Beatles’ Last Series: It Was 50 Years Ago Now

You say you want a revolution? Musically, The Beatles sparked one 50 decades ago — Aug. 29, 1966 — when they played their last official concert.

The set was brief — only 11 songs — and the audience was surprisingly sparse — in 25,000 tickets sold, San Francisco’s Candlestick Park was about half full. However, what makes this a landmark event in history is the Beatles, the most popular band on the planet at the moment, were creating the unheard-of choice to  focus   all efforts on studio recording and also retire in live performing.

In 1966, The Beatles had released an album expertly crafted with guest musicians, Revolver structures and studio effects that were pioneering. None of the songs from that record were played with this tour. The next few years would bring the masterpiece Sgt. Pepper’s Lonely Hearts Club Band, Magical Mystery Tour, the White Album and Abbey Road.   No longer burdened with having to try to replicate their songs on stages with sound systems, the Beatles were free to experiment, to push the bounds of what pop music might be. Additionally, it helped they had more time and the audio revolution had been born.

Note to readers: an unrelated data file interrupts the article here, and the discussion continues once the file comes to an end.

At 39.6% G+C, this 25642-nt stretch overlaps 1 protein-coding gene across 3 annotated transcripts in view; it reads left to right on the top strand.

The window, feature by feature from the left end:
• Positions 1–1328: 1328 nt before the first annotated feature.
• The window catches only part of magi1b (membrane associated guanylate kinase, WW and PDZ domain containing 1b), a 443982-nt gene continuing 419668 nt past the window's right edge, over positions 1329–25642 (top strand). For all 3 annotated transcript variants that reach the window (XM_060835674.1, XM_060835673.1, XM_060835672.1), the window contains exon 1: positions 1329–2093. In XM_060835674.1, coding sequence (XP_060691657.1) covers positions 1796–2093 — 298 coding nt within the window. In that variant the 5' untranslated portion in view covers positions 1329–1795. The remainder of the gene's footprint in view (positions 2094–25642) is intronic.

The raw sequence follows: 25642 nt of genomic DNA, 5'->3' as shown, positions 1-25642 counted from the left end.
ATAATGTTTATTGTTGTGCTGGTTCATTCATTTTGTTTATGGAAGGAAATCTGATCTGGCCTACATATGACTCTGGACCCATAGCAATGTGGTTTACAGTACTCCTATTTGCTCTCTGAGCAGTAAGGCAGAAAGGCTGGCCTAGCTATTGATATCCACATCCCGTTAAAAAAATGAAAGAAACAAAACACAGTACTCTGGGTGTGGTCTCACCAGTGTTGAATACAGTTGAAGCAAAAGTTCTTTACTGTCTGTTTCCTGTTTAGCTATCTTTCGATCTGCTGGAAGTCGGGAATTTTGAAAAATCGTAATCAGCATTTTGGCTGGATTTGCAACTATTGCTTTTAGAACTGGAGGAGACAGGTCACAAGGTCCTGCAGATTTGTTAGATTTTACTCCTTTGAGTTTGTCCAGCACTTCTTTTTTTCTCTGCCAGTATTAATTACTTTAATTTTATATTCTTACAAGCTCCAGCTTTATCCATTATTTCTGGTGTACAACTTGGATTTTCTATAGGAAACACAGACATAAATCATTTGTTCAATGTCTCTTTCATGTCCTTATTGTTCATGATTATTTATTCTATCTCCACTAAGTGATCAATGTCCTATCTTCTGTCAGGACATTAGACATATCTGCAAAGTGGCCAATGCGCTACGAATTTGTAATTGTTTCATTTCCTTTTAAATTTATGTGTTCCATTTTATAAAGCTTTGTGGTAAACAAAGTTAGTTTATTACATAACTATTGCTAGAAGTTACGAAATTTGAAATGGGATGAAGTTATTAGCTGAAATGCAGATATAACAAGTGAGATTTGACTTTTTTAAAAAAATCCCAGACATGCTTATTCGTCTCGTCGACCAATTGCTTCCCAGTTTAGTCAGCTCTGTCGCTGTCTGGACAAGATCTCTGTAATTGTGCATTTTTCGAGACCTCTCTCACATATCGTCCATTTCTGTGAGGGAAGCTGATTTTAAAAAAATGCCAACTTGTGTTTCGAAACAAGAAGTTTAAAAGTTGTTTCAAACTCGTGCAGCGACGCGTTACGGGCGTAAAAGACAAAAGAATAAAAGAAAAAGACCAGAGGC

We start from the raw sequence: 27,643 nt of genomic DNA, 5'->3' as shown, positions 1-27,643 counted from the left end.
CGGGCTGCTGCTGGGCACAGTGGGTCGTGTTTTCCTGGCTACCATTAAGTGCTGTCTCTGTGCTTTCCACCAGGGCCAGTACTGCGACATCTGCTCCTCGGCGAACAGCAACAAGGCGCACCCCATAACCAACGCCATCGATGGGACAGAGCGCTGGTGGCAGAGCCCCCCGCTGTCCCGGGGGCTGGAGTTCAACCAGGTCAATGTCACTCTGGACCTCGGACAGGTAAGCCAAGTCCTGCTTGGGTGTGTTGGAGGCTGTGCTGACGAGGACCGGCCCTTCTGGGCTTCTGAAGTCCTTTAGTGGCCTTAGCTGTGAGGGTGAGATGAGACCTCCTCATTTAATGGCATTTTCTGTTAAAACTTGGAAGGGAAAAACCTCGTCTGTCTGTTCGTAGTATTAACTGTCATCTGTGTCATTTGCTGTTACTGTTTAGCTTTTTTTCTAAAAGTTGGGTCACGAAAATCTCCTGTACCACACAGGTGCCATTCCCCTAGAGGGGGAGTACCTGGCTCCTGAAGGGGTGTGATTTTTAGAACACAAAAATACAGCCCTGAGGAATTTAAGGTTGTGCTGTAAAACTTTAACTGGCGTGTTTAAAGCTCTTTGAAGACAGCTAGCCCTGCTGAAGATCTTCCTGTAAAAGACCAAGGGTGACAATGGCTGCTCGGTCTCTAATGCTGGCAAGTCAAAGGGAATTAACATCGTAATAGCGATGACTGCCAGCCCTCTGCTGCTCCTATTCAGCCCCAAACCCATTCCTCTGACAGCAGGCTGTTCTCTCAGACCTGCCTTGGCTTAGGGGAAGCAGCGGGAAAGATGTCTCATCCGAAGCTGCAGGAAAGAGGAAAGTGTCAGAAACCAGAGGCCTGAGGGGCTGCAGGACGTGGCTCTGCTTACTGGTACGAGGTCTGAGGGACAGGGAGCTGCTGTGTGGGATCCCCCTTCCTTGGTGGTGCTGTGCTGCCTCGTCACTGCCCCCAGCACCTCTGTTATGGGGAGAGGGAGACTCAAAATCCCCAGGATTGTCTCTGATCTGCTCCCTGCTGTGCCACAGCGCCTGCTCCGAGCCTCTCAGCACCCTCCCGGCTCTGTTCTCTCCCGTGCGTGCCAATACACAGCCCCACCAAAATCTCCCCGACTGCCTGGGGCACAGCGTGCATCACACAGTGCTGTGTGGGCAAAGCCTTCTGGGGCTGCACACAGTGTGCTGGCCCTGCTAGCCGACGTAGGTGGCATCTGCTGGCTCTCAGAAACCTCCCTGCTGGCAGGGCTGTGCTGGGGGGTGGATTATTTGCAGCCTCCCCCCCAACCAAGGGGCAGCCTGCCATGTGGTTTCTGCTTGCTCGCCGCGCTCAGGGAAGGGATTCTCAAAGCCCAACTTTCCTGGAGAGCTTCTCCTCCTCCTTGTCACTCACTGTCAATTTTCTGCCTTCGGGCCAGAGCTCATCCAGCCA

But what about The Beatles as a live Action?

For all of the reverence we continue to place on the songs’ legacy and the band, it’s telling that they aren’t remembered as live performers. Certainly, they had the chops — they honed their skills playing hours and hours of displays at Liverpool’s Cavern Club and in Hamburg. Along with their appearance on The Ed Sullivan Show in 1964 goes down in history as the most impactful rock performance.

But it became apparent very quickly that there was small The Beatles could perform. Travel from city to town and perform the three-chord singles for lovers crying so hard that they could not even hear the series — who needs it anymore? Not when there are strange new sounds to create back in Abbey Road studio.

The nit-pickers will say that the Candlestick Park show technically wasn’t their final. The Fabs did play on a rooftop in London in 1969 (again, revolutionary), but that’s more of a postscript on an amazing career. San Francisco in 1966 was the turning point that paved the way for the second half of that profession to even happen.

At a particular Dad Rock Minute video (above), Patrick Foster and Jim Lenahan, hosts of USA TODAY’s Dad Rock podcast, talk about this important Beatles anniversary.

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